TSU Seminar Series - Hilary Term 2009

Open Lectures on Sustainable Transport

Seminars were delivered on the theme of sustainable transport during Hilary Term (January - March) 2009 at the School of Geography and the Environment, Oxford.

For more information on this seminar series, please contact


Week 1: 5pm, 20 January 2009, SoGE

Approaches toward Sustainable Maritime Transportation

Professor Cherng Yuan Lin, University of Oxford.


Week 2: 5pm, 27 January 2009, SoGE

TGV-UK: An idea whose time has come?

Professor Sir Peter Hall, University College London.


Week 3: 5pm, 3 February 2009, SoGE

Carbon Efficiency in the Transport Sector: Backcasting from London

Dr Robin Hickman, Halcrow.


Week 4: 5pm, 10 February 2009, SoGE

Some Thoughts on Car Parking

Peter Guest, British Parking Association.

Peter Guest is a transport planner who has been involved in the parking industry for over 35 years. His career started with the Greater London Council in 1972 where he was involved in a large range of projects including the early research into what has now become congestion charging. Following the abolition of the GLC in 1986 and a short stay in a local authority research group he moved to consultancy where he worked on a large range of projects both in the UK, Europe, the Middle East and SE Asia.

In 1997 he became a partner in a specialist car park design consultancy and continued to work on a large range of projects including work for the World Bank in India and Croatia. Since the end of 2003 Peter has worked as an independent consultant and is currently helping to develop parking systems for the cities of Tirana in Albania and Abu Dhabi in the United Arab Emirates.

Peter was President of the British Parking Association 2006/7 and is an Honorary Member of the Croatian Parking Association. He was the chairman of the British standards committee dealing with parking equipment, leader of the British delegation to the equivalent EU committee and a member of an EPA Task Group. He contributes a regular column to the US magazine Parking Today and has co-authored books on traffic engineering and parking.


Week 5: 5pm, 17 February 2009, SoGE

'Link' and 'Place': A new approach to UK street planning and design

Professor Peter Jones, Centre for Transport Studies, University College London.

For the last fifty years, urban street planning and design has been based on principles set out in the Buchanan Report ('Traffic in Towns', 1963), which advocated a clear demarcation between 'distributor roads' for movement and local 'access streets', and was consistent with the then prevalent ideas of land use zoning. This work has been led by traffic engineers, who have generally given priority to the needs of motor vehicles. This has resulted in new residential developments that are often visually uninteresting and difficult to reach on foot or by public transport, and existing street environments that are unattractive for people on foot, whether travelling along the street, or using the street as a destination for economic or social activities.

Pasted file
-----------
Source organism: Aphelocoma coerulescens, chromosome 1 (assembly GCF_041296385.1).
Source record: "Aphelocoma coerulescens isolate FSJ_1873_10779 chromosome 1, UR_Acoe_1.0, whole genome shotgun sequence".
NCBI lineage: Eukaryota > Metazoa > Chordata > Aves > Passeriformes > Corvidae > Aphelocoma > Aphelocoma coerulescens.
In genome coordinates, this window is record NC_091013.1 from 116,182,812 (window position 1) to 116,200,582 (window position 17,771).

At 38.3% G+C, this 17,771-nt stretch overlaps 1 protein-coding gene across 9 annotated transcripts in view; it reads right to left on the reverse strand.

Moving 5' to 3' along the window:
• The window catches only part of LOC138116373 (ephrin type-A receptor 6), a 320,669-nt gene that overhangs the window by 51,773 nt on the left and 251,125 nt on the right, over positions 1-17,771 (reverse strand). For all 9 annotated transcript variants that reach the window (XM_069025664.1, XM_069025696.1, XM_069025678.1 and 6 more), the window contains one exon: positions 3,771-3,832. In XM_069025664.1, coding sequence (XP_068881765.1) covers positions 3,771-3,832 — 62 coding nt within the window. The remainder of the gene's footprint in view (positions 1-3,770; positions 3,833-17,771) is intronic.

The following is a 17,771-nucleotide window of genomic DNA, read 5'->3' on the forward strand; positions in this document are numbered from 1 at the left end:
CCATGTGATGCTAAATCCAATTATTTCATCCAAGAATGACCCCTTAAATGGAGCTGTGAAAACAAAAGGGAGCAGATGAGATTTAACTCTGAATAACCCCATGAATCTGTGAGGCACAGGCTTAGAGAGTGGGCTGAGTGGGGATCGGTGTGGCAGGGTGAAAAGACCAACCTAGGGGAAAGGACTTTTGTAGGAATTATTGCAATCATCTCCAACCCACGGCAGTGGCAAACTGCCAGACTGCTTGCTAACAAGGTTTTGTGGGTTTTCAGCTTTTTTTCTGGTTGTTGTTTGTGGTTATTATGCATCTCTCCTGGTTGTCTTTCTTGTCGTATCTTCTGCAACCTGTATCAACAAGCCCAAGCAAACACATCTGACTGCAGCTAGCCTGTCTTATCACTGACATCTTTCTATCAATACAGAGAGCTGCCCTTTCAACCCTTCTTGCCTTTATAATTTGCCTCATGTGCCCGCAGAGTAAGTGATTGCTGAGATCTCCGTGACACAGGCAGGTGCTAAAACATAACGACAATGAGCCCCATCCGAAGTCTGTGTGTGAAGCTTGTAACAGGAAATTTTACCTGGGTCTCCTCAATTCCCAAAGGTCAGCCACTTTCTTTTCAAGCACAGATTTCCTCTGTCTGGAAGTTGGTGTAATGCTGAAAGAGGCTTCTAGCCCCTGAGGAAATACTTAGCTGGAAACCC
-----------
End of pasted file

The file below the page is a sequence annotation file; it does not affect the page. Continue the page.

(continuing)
Attitudes to the street environment have recently changed in the UK, with the publication of the 'Manual for Streets' by the DfT, focussing on new urban residential streets, and the development of a comprehensive guide to all types of street planning and design by the author and two colleagues (Peter Jones, Natalya Boujenko and Stephen Marshall, Link and Place: A Guide to Street Planning and Design. Landor Publishing, December 2007). Both documents stress the need to consider each street in its wider urban context, both as a movement channel forming part of the road network (i.e. a Link) and as Place in its own right. Design solutions should be influenced by both Link and Place user needs, and will vary according to the balance of significance of these two at any location.

The presentation introduces the concept of Link and Place. It illustrates the broad range of urban street functions, and shows how classifying streets according to their Link and Place status leads to a more balanced consideration of the needs of different street user groups in street planning and design.

The adoption of this broader paradigm has wide ranging implications both for the scope of what is included and the kinds of methodologies that are employed. In particular, it affects the basis for assessing street performance and prioritising areas for improvement, and helps to determine the appropriate balance of street space and capacity to be allocated to different street user groups in different circumstances. This, in turn, affects the kinds of detailed design solutions that are appropriate in different contexts, and may require a re-designation of Link or Place functions where no acceptable solution can be found. The approach also provides a more comprehensive basis for engaging with a wide range of stakeholder groups, and opens up new challenges for street scheme assessment methodologies.

Peter Jones is Professor of Transport and Sustainable Development in the Centre for Transport Studies at UCL, and was previously Director of the Transport Studies Group at the University of Westminster. He has carried out wide ranging research into activity patterns and travel behaviour, survey methods, public attitudes and new stakeholder engagement methods, option generation methods, and the impacts of transport investments and other policy measures. Recently, he has conducted several studies into how streets function, and the implications of the Link and Place paradigm for street planning and design.


Week 6: 5pm, 24 February 2009, SoGE

Visualisation and Simulation: Understanding and prediction from large scale land use transport models

Professor Mike Batty, University College London.


Week 7: 5pm, 3 March 2009, SoGE

Carbon Efficiency in the Transport Sector: Backcasting from London.

Dr Robin Hickman, Halcrow.


Hosted by OxTran (the Oxford Transport Network)